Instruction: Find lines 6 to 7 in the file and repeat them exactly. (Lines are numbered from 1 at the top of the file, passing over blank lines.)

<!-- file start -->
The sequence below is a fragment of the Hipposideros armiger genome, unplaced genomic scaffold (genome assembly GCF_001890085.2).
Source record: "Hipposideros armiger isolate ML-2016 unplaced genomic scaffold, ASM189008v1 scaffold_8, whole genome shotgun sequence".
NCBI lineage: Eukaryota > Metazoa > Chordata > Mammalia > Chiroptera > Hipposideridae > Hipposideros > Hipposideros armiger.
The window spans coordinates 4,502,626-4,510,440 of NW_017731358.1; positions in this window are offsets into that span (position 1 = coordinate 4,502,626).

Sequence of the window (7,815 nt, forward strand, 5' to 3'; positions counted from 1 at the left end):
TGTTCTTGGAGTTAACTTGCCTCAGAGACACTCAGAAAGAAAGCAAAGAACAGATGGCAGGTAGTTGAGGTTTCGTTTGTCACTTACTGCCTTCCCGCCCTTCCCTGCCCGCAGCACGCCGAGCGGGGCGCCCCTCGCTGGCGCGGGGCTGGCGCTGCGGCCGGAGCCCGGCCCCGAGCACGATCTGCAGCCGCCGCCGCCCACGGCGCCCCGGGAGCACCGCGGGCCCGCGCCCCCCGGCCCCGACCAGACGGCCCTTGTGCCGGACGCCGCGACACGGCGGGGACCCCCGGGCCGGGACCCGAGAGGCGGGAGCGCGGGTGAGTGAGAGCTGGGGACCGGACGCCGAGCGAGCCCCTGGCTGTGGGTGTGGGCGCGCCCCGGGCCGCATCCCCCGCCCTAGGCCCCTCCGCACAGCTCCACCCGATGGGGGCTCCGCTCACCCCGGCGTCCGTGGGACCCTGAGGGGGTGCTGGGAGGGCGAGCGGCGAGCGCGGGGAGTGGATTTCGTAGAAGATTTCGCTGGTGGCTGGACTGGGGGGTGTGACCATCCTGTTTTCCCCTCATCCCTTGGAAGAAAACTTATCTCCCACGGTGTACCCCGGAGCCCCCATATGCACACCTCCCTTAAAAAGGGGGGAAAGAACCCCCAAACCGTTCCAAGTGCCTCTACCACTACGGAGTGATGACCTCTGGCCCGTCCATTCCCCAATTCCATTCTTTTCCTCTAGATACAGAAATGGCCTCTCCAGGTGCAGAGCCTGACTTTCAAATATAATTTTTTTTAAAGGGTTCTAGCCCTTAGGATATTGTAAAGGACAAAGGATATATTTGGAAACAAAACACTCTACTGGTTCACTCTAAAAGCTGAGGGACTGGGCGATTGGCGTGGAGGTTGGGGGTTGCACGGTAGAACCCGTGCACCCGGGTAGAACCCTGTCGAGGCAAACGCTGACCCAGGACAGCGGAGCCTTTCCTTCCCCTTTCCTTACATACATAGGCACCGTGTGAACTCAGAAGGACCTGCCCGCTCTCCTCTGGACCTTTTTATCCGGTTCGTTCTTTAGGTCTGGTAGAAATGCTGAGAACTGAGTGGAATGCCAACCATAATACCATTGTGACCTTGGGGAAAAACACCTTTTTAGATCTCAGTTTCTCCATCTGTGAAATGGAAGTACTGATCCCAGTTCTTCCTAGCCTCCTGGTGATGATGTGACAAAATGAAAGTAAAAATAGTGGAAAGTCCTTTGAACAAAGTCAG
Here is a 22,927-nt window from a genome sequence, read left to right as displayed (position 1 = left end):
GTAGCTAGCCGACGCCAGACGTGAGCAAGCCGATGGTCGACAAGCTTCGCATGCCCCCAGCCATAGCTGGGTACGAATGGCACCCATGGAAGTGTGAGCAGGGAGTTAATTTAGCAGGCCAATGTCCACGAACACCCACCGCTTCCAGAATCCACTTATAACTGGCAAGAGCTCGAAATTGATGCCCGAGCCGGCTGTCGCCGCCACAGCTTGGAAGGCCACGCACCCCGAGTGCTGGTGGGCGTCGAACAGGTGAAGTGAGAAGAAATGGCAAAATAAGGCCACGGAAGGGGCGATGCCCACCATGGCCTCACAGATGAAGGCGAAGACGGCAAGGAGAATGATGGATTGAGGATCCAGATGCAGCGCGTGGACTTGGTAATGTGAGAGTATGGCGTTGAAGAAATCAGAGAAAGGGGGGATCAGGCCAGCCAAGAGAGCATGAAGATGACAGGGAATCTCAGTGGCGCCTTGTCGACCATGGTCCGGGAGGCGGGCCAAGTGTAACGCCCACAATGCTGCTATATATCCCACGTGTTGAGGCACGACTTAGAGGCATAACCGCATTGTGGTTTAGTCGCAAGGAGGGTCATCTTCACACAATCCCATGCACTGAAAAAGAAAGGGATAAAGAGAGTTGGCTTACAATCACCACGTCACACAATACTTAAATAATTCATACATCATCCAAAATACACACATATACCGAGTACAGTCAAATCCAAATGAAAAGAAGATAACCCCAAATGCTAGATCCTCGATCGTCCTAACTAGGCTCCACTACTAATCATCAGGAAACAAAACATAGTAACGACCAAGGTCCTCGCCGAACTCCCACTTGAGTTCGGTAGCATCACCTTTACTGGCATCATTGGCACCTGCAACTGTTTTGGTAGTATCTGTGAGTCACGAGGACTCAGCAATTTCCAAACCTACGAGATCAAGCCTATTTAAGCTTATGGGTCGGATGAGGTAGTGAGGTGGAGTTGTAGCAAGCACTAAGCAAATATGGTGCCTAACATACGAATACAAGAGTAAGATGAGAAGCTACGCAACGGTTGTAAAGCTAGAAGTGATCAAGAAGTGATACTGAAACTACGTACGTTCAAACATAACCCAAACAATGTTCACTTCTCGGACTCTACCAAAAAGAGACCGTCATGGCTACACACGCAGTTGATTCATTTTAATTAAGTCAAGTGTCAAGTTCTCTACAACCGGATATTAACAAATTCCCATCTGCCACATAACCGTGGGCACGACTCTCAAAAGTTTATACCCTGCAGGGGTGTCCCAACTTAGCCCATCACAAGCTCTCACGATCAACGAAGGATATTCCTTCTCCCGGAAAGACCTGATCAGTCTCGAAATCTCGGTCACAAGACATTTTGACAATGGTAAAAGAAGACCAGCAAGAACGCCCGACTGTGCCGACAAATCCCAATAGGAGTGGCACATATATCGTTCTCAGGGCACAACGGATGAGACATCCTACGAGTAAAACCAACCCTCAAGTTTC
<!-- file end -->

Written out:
TGTTCTTGGAGTTAACTTGCCTCAGAGACACTCAGAAAGAAAGCAAAGAACAGATGGCAGGTAGTTGAGGTTTCGTTTGTCACTTACTGCCTTCCCGCCCTTCCCTGCCCGCAGCACGCCGAGCGGGGCGCCCCTCGCTGGCGCGGGGCTGGCGCTGCGGCCGGAGCCCGGCCCCGAGCACGATCTGCAGCCGCCGCCGCCCACGGCGCCCCGGGAGCACCGCGGGCCCGCGCCCCCCGGCCCCGACCAGACGGCCCTTGTGCCGGACGCCGCGACACGGCGGGGACCCCCGGGCCGGGACCCGAGAGGCGGGAGCGCGGGTGAGTGAGAGCTGGGGACCGGACGCCGAGCGAGCCCCTGGCTGTGGGTGTGGGCGCGCCCCGGGCCGCATCCCCCGCCCTAGGCCCCTCCGCACAGCTCCACCCGATGGGGGCTCCGCTCACCCCGGCGTCCGTGGGACCCTGAGGGGGTGCTGGGAGGGCGAGCGGCGAGCGCGGGGAGTGGATTTCGTAGAAGATTTCGCTGGTGGCTGGACTGGGGGGTGTGACCATCCTGTTTTCCCCTCATCCCTTGGAAGAAAACTTATCTCCCACGGTGTACCCCGGAGCCCCCATATGCACACCTCCCTTAAAAAGGGGGGAAAGAACCCCCAAACCGTTCCAAGTGCCTCTACCACTACGGAGTGATGACCTCTGGCCCGTCCATTCCCCAATTCCATTCTTTTCCTCTAGATACAGAAATGGCCTCTCCAGGTGCAGAGCCTGACTTTCAAATATAATTTTTTTTAAAGGGTTCTAGCCCTTAGGATATTGTAAAGGACAAAGGATATATTTGGAAACAAAACACTCTACTGGTTCACTCTAAAAGCTGAGGGACTGGGCGATTGGCGTGGAGGTTGGGGGTTGCACGGTAGAACCCGTGCACCCGGGTAGAACCCTGTCGAGGCAAACGCTGACCCAGGACAGCGGAGCCTTTCCTTCCCCTTTCCTTACATACATAGGCACCGTGTGAACTCAGAAGGACCTGCCCGCTCTCCTCTGGACCTTTTTATCCGGTTCGTTCTTTAGGTCTGGTAGAAATGCTGAGAACTGAGTGGAATGCCAACCATAATACCATTGTGACCTTGGGGAAAAACACCTTTTTAGATCTCAGTTTCTCCATCTGTGAAATGGAAGTACTGATCCCAGTTCTTCCTAGCCTCCTGGTGATGATGTGACAAAATGAAAGTAAAAATAGTGGAAAGTCCTTTGAACAAAGTCAG
Here is a 22,927-nt window from a genome sequence, read left to right as displayed (position 1 = left end):